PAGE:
To the Ray Twinney Centre for the Open House on the Region’s Transportation Master Plan. There are about 15-20 members of the public there along with Newmarket’s Regional Councillor, John Taylor.
We are probably matched one-to-one by York Region staff who are out in great numbers. You can see the presentation from the Region’s Director of Infrastructure Management, the knowledgeable Stephen Collins, here.
It seems to me the Transportation Master Plan is in danger of being overtaken by events in a very big way. Its timetable is clearly out of synch with Metrolinx whose detailed Regional Express Rail strategy, complete with all its nuts and bolts, is to be unveiled early next year.
Despite an assurance from Metrolinx to members of York Regional Council in September that Regional staff would be closely involved in discussions on new stations and infrastructure, staff are clearly out of the loop.
Metrolinx playing its own game
With disarming candour, Stephen Collins tells me Metrolinx has not shared its thoughts on future infrastructure, new stations, grade separations and so on. York Region is waiting to be told what is going to happen – just like the rest of us. Metrolinx is playing its cards close to its chest.
Collins gives straight answers to straight questions, a trait typical of engineers but scarce amongst politicians. So when I ask him if York Region was consulted on the decision by Metrolinx to terminate the all-day two-way 15 minute GO Train service at Aurora, he says no in a matter of fact way.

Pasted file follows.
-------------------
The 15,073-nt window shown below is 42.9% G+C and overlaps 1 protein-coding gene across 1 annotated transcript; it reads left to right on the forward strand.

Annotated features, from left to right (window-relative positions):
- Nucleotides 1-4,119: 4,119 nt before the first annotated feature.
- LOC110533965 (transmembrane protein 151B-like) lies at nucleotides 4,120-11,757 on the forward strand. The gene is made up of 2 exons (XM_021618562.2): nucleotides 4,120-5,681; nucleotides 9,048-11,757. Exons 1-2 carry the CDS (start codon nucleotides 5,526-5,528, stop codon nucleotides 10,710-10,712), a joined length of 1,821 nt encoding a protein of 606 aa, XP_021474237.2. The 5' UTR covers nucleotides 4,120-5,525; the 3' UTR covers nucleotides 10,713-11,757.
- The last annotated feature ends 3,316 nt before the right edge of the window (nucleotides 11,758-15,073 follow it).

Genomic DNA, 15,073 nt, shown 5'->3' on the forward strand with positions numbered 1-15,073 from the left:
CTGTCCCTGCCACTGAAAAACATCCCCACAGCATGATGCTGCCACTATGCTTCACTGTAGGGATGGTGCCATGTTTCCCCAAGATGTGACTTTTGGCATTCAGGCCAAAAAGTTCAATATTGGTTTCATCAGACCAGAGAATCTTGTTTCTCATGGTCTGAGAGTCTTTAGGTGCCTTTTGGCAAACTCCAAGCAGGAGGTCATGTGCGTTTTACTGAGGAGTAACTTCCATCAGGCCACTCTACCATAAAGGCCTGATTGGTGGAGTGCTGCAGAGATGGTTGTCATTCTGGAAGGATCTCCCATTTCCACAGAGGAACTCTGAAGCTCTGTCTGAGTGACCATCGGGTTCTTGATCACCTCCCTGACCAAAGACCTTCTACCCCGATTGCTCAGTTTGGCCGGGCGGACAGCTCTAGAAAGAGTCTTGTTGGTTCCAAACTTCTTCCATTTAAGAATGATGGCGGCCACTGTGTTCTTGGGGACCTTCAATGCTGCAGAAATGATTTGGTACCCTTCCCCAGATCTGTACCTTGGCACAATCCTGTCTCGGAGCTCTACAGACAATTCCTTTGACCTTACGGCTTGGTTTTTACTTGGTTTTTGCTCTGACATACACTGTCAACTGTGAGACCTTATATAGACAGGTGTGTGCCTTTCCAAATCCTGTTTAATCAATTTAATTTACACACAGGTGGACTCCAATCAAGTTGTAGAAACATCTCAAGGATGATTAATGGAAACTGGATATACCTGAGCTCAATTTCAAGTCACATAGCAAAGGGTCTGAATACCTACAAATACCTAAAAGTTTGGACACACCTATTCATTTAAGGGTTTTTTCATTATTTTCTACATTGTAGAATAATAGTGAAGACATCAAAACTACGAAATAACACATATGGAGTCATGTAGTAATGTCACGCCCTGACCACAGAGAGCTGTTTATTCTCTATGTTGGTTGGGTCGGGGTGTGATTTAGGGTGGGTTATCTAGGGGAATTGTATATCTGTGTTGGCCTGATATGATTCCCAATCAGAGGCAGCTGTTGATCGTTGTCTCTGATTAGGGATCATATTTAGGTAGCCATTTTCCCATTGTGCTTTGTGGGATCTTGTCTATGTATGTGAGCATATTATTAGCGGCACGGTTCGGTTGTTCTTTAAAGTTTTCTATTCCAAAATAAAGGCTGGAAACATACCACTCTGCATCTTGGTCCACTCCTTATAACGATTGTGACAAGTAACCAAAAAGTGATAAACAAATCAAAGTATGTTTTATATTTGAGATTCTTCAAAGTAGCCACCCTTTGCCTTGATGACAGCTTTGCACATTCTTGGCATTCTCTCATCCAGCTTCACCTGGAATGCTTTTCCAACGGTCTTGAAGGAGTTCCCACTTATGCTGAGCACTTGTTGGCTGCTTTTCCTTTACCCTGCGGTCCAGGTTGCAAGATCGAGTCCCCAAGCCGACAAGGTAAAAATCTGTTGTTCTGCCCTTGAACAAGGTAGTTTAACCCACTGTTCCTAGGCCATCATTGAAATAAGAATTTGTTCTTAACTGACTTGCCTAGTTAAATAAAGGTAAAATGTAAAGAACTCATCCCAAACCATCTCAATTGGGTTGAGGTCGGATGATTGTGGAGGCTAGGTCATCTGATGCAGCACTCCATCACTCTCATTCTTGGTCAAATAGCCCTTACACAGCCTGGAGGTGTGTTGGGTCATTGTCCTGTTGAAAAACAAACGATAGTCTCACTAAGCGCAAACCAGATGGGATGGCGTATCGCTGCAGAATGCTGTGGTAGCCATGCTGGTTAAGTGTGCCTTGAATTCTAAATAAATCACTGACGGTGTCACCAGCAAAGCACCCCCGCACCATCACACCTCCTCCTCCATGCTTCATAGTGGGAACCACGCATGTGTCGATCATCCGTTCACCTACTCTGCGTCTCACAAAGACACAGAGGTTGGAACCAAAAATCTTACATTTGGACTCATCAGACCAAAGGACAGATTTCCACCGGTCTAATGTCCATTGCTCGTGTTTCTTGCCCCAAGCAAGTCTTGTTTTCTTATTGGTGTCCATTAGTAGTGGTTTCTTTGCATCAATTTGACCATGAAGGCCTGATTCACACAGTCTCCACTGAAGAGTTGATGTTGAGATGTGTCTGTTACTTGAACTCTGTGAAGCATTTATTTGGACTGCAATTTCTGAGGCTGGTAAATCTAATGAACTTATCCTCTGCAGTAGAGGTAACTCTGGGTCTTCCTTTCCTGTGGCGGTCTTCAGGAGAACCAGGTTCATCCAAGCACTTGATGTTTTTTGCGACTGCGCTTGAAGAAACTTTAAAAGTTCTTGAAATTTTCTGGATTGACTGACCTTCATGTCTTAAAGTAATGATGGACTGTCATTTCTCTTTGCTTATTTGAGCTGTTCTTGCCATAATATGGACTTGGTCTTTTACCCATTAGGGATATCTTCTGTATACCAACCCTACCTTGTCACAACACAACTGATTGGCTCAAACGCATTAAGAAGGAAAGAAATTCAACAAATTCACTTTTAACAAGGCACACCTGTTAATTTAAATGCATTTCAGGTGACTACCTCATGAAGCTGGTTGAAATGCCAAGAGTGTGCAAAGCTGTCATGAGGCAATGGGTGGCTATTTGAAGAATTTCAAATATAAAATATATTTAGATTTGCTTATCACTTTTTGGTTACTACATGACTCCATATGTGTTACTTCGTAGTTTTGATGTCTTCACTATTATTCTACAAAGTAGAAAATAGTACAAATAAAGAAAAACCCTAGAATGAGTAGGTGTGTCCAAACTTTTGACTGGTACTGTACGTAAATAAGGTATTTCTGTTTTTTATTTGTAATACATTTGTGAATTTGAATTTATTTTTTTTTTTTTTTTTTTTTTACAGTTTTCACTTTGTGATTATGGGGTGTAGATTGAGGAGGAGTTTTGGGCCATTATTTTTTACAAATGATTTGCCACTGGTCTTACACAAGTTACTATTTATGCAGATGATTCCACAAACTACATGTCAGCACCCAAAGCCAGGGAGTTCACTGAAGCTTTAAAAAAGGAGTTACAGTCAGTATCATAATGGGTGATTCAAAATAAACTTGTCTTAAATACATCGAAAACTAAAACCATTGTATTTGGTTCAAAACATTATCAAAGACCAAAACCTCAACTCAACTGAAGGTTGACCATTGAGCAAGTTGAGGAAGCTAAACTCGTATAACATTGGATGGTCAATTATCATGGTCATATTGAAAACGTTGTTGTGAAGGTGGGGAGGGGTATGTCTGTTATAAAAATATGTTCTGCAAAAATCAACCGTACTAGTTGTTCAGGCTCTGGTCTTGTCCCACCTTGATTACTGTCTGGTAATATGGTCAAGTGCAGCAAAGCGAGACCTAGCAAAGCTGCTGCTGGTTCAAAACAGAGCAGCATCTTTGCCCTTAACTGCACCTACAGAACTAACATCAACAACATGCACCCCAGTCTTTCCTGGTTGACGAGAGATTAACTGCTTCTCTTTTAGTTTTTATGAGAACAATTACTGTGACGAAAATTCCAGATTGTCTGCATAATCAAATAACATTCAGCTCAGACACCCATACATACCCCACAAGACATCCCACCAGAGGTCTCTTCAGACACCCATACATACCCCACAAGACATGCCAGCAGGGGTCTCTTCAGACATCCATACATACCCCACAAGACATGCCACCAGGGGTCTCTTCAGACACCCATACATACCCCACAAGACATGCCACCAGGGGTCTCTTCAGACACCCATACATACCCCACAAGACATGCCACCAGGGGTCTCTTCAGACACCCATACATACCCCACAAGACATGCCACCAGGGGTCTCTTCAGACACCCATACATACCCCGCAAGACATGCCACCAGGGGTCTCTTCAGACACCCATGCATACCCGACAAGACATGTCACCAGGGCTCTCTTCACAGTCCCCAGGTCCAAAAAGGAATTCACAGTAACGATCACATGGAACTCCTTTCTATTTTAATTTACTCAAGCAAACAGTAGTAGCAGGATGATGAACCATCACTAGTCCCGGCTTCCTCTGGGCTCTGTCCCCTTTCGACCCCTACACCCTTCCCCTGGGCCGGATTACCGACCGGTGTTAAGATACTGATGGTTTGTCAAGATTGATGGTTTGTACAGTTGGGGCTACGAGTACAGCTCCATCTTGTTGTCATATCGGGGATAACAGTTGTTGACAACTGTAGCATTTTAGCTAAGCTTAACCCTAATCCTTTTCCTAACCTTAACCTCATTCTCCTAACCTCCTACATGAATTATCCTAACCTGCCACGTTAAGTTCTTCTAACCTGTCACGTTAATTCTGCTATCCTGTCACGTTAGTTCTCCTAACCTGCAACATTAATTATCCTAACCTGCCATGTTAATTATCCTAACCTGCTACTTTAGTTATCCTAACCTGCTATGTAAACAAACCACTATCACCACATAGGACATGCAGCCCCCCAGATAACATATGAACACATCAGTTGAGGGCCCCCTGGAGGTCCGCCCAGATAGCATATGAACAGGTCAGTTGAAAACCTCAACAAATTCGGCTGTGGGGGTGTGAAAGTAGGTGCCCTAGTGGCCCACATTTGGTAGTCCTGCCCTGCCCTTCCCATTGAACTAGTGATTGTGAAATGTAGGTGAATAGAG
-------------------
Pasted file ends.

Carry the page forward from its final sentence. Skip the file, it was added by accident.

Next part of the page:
Why end the gold-plated GO Rail service at Aurora?
What else did I learn? Regional Councillor John Taylor tells us the Transportation Minister, Steven Del Duca, had made it clear to him and to Newmarket Mayor, Tony Van Bynen, at their meeting earlier this month that the decision to terminate the 15 minute all-day two-way service at Aurora is final and will not be re-opened. But the Minister must have explained the reasoning behind that decision. It is just not being shared with the rest of us.
I also hear it confirmed that the Town is not buying the land at Mulock Drive which is identified as a possible site for a new rail Station. Personally, I think that is a big mistake. It is currently up for sale.
The proposed new station at Mulock Drive will remain in the Transportation Master Plan even if Metrolinx decides not to proceed with it at the moment. And although Mulock Drive is very close to the Aurora GO Station – only a matter of minutes by train – it is further than the minimum two kilometer distance which is required between stations.
I learn that grade separation at Mulock Drive is even more pressing than the traffic-choked Davis Drive because of the sheer volume of traffic.
Given the huge amount of preparation that goes into these Open Houses and the huge army of staff present, the Region needs to do some lateral thinking about how best to get more people engaged. Without getting more members of the public along, these events end up as a tick box exercise rather than a vigorous exchange of ideas between the professionals and the rest of us.